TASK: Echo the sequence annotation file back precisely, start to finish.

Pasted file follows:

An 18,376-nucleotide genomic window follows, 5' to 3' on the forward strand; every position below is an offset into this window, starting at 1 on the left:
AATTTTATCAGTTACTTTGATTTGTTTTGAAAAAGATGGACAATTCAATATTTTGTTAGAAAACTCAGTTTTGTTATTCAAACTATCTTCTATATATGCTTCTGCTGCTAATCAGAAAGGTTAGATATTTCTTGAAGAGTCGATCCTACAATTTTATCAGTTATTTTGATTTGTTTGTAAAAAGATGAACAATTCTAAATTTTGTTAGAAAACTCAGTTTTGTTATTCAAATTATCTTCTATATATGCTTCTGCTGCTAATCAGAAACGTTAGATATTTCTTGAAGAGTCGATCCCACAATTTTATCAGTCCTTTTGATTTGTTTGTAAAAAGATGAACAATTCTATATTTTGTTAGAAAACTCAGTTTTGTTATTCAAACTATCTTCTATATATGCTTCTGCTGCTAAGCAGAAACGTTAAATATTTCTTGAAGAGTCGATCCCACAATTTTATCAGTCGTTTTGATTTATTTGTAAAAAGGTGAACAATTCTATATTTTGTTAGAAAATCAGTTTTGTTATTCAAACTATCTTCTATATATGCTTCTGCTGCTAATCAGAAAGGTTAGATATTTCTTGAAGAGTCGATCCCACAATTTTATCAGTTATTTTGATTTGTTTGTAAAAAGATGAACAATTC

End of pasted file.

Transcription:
An 18,376-nucleotide genomic window follows, 5' to 3' on the forward strand; every position below is an offset into this window, starting at 1 on the left:
AATTTTATCAGTTACTTTGATTTGTTTTGAAAAAGATGGACAATTCAATATTTTGTTAGAAAACTCAGTTTTGTTATTCAAACTATCTTCTATATATGCTTCTGCTGCTAATCAGAAAGGTTAGATATTTCTTGAAGAGTCGATCCTACAATTTTATCAGTTATTTTGATTTGTTTGTAAAAAGATGAACAATTCTAAATTTTGTTAGAAAACTCAGTTTTGTTATTCAAATTATCTTCTATATATGCTTCTGCTGCTAATCAGAAACGTTAGATATTTCTTGAAGAGTCGATCCCACAATTTTATCAGTCCTTTTGATTTGTTTGTAAAAAGATGAACAATTCTATATTTTGTTAGAAAACTCAGTTTTGTTATTCAAACTATCTTCTATATATGCTTCTGCTGCTAAGCAGAAACGTTAAATATTTCTTGAAGAGTCGATCCCACAATTTTATCAGTCGTTTTGATTTATTTGTAAAAAGGTGAACAATTCTATATTTTGTTAGAAAATCAGTTTTGTTATTCAAACTATCTTCTATATATGCTTCTGCTGCTAATCAGAAAGGTTAGATATTTCTTGAAGAGTCGATCCCACAATTTTATCAGTTATTTTGATTTGTTTGTAAAAAGATGAACAATTC